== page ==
Unlike in Brandenburg, where nature conservation is the responsibility of the Minister of Agriculture, in Saxony-Anhalt not only the farmers have a voice, but also the environmentalists. For this, too, is part of the balance sheet of the Oder flood: once a model state for environmental protection, Brandenburg is now a state in which nature conservationists at best eke out a niche existence.
And in Poland, too, dikes are being built along the Oder rather than natural flood plains. The likelihood that the next flood of the century will hit the Oder River again has not been eliminated.
At least the local residents now seem to be aware of this. Matthias Platzeck, the former dike count and interim SPD state premier, says today: "There is no such thing as 100 percent protection against flooding. How could there be, when the flood of the century in 1997 was followed by the flood of the century on the Elbe in 2002, followed by floods on the Elbe in 20 and the flood on the Oder in 2010. It is a race between man and the river that is evident here, between dike construction and global warming with increasingly extreme weather conditions.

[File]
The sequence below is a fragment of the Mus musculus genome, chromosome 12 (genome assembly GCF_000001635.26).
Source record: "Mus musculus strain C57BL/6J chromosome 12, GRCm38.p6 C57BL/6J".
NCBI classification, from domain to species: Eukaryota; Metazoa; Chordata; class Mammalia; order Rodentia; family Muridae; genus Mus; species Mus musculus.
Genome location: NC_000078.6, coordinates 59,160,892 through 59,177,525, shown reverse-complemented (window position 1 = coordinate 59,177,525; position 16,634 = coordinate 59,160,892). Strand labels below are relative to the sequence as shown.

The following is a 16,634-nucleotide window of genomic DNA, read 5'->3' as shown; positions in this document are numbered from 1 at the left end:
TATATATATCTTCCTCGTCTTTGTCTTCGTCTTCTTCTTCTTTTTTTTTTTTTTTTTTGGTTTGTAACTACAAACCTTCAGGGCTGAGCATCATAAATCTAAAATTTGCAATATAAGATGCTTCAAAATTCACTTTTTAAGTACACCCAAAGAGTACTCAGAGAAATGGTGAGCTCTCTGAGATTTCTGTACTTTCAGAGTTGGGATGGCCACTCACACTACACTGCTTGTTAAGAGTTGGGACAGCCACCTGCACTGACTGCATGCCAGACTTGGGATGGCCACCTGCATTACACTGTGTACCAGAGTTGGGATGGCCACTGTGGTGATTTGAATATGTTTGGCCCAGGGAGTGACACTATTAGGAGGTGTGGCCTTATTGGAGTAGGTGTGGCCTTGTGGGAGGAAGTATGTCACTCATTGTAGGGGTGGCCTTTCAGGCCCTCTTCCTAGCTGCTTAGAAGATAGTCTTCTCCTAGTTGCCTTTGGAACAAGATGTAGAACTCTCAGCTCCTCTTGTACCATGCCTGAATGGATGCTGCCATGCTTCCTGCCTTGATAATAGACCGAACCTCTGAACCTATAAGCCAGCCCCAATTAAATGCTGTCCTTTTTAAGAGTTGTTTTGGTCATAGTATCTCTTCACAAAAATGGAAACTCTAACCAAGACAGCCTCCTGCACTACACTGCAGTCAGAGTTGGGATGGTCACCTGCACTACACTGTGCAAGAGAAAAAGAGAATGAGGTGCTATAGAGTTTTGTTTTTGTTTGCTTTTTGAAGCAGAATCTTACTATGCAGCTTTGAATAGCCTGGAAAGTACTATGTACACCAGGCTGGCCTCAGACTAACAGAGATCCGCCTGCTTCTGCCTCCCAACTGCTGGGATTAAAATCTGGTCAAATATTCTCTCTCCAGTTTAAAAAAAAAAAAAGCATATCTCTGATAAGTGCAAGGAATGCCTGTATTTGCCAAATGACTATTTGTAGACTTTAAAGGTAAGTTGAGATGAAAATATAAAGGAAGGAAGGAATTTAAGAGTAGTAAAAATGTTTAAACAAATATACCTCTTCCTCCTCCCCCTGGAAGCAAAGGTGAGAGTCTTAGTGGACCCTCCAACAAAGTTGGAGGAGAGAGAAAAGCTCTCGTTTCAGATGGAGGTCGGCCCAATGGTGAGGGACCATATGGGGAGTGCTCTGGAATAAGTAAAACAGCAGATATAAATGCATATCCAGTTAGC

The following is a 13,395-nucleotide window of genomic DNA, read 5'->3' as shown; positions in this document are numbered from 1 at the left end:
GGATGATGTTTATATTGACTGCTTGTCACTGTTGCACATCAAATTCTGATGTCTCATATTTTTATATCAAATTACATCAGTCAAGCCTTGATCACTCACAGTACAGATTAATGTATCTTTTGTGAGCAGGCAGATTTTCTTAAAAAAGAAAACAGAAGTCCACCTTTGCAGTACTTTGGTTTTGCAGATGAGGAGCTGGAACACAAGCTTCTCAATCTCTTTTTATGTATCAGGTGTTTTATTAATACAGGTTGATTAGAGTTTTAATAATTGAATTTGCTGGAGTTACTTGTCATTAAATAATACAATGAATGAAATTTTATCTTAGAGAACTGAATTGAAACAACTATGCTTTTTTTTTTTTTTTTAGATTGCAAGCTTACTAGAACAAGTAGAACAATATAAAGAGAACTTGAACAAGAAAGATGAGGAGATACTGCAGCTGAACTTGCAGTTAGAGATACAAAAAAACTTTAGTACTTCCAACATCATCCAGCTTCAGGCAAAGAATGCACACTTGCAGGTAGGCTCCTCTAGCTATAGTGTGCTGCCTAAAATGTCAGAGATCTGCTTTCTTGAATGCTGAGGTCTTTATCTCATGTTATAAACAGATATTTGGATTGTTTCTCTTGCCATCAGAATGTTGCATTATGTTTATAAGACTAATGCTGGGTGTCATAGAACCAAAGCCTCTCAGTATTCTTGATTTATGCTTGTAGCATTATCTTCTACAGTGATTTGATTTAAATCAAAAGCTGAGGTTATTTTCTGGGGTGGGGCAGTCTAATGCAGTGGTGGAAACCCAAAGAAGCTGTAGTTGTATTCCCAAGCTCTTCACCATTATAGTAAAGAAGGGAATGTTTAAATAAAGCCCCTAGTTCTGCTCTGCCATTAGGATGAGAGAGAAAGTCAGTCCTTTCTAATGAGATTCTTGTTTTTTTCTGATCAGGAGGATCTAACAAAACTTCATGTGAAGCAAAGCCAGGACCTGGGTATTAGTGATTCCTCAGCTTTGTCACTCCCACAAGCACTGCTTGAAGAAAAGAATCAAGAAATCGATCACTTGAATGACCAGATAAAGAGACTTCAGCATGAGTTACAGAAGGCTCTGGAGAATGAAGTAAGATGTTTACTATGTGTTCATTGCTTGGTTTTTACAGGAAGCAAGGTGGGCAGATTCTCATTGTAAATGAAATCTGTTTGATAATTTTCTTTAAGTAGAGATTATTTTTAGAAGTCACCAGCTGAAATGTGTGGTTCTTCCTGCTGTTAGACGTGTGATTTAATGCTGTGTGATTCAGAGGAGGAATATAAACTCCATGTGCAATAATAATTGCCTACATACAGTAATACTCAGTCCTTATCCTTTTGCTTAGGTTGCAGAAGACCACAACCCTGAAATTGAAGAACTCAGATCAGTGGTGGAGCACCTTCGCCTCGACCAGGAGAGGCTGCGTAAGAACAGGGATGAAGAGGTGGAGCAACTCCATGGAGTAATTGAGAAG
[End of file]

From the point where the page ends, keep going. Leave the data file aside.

The recent cloudbursts in Berlin show: Cities located far from flood-prone rivers are also affected by this race. When subways and commuter trains stop running, when flights to Berlin have to be diverted to Rostock or Hanover, one senses that nature is also encroaching on places where man seemed to have won the race.
That is why cities like Berlin are to become "sponge cities: Green roofs and swales are to store rainwater like a sponge and release it slowly. This is nothing other than a kind of inner-city polder.
The only difference is that people on the Oder have learned to live with the danger. In Berlin, they have yet to become aware of it.